mental health awareness week, #mentalhealthawarenessweek, copywriter, copywriter in liverpool

WHAT MENTAL HEALTH AWARENESS WEEK MEANS TO ME

Get me, banging on about being a copywriter half the time, or telling you how to improve your businesses by following my handy hints and tips.

However, not today.

Why?

Because this week (13th-19th May 2019), is Mental Health Awareness Week, and frankly, I feel it’s a time to pause to tell people about my own mental health struggles.

So, I won’t be going harping on about how I can help your business. This post is about mental health and how writing has helped me.

 

What Mental Health Awareness Week means to me.

I’ve never shied away from talking about mental health, and it’s no exaggeration to say, frankly,  at times it’s been absolutely appalling.

When I was 18, my dog died.

depression mattmoji, copywriter, #MentalHealthAwarenessWeek, Mental Health Awareness Week

No problem, surely it’s only a dog.

But to me, it was the catalyst to the worst nine years of my life.

In those nine years, for four of them, I could barely function.

In fact, I barely remember what I did at that time. I don’t remember much other than having any control over my thoughts and emotions.

Dark thoughts and scenarios would play around in my brain 24-hours a day, 7-days a week, and when I say dark, I mean it.

I’d tell myself I was capable of the most violent and hideous acts.

I was a complete wreck, and in those four years, those thoughts repeated themselves around the clock.

And I mean that.

Constant.

Never-ending.

Torture.

Oh, and I cried a lot.

I was so ill I couldn’t see how I could ever get better (and on top of my depression, I had severe epilepsy which wasn’t responding to my medication. Talk about a kick in the balls).

 

How things changed.

I’d been told the usual:

  • “Cheer up,”
  • “Put a smile on my face,”, and to
  • “Think about something happy instead.”

I just wanted to tell people to fuck right off, because depression doesn’t work like that and it’s impossible to ignore the torture your brain is inflicting on you.

However, after two years of absolute hell, I went to see:

  • A psychologist, and
  • A psychoanalyst

I tried several techniques, none which seemed to work until I underwent Cognitive Behavioural Therapy (CBT).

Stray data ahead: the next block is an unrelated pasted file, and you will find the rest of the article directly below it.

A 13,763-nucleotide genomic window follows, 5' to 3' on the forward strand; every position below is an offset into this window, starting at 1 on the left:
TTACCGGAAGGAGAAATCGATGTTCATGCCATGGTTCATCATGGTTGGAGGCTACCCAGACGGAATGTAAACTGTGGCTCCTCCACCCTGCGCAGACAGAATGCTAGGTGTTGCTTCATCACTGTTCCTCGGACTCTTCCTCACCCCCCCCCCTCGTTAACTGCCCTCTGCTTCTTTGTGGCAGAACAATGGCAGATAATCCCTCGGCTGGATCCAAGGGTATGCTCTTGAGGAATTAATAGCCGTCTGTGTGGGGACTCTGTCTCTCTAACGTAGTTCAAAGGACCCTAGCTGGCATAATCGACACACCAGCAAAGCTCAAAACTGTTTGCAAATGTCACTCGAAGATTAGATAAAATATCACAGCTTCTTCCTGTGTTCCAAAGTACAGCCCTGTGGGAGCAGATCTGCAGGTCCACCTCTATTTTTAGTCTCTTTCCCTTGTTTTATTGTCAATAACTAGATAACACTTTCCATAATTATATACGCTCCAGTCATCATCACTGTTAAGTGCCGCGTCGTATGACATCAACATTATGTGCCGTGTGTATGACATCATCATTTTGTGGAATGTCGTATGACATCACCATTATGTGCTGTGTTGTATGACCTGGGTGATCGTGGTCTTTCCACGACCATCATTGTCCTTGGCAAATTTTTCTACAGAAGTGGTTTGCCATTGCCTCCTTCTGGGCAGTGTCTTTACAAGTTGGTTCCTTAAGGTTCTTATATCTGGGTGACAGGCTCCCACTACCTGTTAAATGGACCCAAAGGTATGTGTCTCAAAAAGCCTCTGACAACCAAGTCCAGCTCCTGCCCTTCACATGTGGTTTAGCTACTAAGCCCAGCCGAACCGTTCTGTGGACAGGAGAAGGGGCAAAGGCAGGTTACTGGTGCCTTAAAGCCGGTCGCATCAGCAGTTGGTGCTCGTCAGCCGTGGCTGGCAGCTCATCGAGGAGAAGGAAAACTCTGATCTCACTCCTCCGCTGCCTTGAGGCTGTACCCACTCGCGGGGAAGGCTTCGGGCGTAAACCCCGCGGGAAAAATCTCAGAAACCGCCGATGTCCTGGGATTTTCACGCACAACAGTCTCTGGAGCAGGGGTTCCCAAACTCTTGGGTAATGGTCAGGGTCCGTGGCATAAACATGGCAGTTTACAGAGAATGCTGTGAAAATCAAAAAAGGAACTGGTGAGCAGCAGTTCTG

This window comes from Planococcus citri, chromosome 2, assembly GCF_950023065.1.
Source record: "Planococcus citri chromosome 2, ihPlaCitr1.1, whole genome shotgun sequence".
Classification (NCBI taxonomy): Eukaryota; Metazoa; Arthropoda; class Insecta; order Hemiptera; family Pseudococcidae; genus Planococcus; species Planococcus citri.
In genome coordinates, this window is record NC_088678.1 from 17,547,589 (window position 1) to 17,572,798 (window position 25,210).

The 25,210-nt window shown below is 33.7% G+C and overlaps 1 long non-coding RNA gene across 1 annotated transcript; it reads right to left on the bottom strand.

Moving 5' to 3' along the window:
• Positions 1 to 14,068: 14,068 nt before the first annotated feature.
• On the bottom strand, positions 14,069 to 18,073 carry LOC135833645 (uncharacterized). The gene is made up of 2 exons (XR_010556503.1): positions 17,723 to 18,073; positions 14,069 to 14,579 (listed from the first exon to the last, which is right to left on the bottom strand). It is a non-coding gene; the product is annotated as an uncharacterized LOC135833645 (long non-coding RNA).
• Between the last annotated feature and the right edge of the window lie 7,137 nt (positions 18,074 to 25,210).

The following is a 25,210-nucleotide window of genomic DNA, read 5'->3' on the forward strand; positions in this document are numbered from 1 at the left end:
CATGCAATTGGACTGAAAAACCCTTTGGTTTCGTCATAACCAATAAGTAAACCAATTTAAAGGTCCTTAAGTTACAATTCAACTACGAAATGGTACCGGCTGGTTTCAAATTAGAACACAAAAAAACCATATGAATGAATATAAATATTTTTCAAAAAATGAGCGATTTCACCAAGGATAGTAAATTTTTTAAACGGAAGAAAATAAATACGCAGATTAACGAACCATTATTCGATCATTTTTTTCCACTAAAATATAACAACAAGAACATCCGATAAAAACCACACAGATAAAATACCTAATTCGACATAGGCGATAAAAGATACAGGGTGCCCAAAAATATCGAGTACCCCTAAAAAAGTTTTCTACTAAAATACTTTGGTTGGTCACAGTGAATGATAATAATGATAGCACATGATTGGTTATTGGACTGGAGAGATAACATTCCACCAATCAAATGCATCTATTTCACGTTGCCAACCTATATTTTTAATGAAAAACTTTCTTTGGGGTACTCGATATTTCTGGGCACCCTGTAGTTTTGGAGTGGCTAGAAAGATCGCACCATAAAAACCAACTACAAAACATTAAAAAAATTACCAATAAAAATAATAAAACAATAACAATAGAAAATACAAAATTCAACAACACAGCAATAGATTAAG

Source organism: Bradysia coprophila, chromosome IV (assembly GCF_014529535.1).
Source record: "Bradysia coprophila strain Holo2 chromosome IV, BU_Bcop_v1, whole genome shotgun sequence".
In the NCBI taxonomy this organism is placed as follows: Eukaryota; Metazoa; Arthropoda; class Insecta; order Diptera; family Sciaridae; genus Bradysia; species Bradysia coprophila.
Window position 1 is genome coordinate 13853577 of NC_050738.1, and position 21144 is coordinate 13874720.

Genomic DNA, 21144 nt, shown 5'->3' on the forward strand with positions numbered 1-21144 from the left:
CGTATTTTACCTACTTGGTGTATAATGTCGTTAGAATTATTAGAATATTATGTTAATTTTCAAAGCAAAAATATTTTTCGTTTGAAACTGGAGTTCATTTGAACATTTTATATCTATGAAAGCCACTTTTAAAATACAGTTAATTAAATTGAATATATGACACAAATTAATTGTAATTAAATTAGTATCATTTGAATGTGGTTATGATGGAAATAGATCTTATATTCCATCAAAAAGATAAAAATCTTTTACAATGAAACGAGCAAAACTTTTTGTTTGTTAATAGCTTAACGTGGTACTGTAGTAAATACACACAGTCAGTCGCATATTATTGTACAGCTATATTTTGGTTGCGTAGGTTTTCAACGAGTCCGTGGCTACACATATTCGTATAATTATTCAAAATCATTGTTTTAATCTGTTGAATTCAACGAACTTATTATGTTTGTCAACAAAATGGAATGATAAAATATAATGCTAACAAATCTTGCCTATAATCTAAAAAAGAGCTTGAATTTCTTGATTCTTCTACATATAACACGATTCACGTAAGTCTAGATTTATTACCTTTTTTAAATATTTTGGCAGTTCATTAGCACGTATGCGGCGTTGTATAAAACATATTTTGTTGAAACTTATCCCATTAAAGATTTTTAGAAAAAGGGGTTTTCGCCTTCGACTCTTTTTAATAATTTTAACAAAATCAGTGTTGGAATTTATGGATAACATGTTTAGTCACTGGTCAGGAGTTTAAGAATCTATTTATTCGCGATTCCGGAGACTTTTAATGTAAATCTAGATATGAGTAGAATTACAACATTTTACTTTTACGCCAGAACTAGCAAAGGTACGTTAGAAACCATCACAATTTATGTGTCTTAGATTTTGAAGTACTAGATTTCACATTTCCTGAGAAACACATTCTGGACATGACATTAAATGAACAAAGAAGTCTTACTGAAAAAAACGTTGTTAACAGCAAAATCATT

At first, I was sceptical, but depression is no quick fix, and it took over two years of constant work for it to start making a difference.

However, CBT turned my life around.

It calmed me.

It cleared my head and helped me realise this was the depression talking, not who I was or what I was capable of doing to others and myself.

 

I know I’m lucky.

There seem to be more people than ever struggling with mental health, and many have been through the same therapy as I have and more, and they still struggle.

And, although I don’t suffer on a day-to-day basis now, I’m still prone to looking at things negatively.

I never used to, but I see this as a tiny strand of depression still lingering, but with the sting removed.

I never felt suicidal, self-harmed or took medication, but I know many people who have and do.

What got me through was a support group of family, friends and counsellors.

And myself.

Yeah, that’s right.

Me.

Without me, I couldn’t have done it. At one time I would never have given myself credit – for anything.

Now?

Well, I overcame the worst part of my life because I needed it to change – and by giving myself credit, it gives me a little feeling that I can achieve anything.

 

How writing helps my mental health.

Writing came along at the perfect time, and I don’t mean copywriting.

I started to write stories and found they helped lift my mood, but when I stopped, my mood dropped again.

Writing was almost an anti-depressant for me and, over time, when I stopped writing fictional stories, I no longer suffered from the sudden blackness that accompanied it.

It helped to keep my mind focused, and it’s why I ended up writing for a living.

Also, the fact I love it is a massive boost to my mental health.

 

Talk to someone, anyone.

Never feel like you’re alone.

If you suffer from depression, there are many helplines you can call, including The Samaritans.

Or there’s your GP, friends, family or, well, me, if you want to.

Never be afraid to discuss your mental health.

I thought the worst things of myself imaginable, there’s nothing that could shock me, and if it couldn’t shock me, it wouldn’t horrify a psychologist or a friendly voice at the end of a helpline.

Talking helps.

It’s freeing to talk to somebody about depression, and there are so many ways you can do it.

Whether you’re reading this during Mental Health Awareness Week or not, if you suffer from depression, make sure you talk to somebody about your mental health – it’s the first step on the road to recovery.

Until next time,

Matthew

PS. Make sure you use the #MentalHealthAwarenessWeek hashtag – together, we’ll suffer in silence no more!

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